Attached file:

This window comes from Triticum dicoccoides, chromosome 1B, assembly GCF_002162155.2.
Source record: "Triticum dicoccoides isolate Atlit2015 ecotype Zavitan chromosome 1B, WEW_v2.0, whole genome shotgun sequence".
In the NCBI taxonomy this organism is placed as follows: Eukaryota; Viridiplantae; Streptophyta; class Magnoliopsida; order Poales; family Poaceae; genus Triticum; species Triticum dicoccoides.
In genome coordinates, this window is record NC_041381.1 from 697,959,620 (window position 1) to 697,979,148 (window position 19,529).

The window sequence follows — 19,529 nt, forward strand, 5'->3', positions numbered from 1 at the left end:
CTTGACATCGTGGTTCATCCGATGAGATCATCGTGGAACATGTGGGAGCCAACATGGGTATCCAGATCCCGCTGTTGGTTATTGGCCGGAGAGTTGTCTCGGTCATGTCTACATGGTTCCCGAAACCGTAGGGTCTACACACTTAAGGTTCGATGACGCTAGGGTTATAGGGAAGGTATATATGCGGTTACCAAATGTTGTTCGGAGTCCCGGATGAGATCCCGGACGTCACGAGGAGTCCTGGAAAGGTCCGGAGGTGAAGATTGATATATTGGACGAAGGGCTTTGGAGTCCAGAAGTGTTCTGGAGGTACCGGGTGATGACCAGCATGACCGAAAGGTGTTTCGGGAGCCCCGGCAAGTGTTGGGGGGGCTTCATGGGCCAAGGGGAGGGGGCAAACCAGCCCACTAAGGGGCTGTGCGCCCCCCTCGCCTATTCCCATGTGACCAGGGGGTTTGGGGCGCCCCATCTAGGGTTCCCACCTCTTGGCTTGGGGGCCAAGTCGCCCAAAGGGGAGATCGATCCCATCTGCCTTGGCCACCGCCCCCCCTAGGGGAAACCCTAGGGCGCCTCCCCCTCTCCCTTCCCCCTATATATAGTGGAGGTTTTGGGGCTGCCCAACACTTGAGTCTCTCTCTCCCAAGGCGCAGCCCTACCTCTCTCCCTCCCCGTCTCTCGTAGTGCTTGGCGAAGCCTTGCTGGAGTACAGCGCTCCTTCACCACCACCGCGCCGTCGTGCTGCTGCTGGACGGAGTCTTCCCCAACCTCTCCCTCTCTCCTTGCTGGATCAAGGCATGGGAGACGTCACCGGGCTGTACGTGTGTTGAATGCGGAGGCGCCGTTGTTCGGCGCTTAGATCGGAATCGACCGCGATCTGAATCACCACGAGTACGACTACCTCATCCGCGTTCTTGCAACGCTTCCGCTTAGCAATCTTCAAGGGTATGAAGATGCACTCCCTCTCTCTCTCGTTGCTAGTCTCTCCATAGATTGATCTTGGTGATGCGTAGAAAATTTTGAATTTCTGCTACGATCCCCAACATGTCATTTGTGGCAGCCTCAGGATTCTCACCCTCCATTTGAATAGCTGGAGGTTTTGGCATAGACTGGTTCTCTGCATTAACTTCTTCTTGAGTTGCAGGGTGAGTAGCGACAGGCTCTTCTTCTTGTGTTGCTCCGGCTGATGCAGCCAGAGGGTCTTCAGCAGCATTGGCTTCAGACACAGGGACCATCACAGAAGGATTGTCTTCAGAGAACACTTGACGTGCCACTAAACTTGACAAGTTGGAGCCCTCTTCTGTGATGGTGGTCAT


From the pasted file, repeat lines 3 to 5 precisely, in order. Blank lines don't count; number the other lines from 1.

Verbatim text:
In the NCBI taxonomy this organism is placed as follows: Eukaryota; Viridiplantae; Streptophyta; class Magnoliopsida; order Poales; family Poaceae; genus Triticum; species Triticum dicoccoides.
In genome coordinates, this window is record NC_041381.1 from 697,959,620 (window position 1) to 697,979,148 (window position 19,529).

The window sequence follows — 19,529 nt, forward strand, 5'->3', positions numbered from 1 at the left end: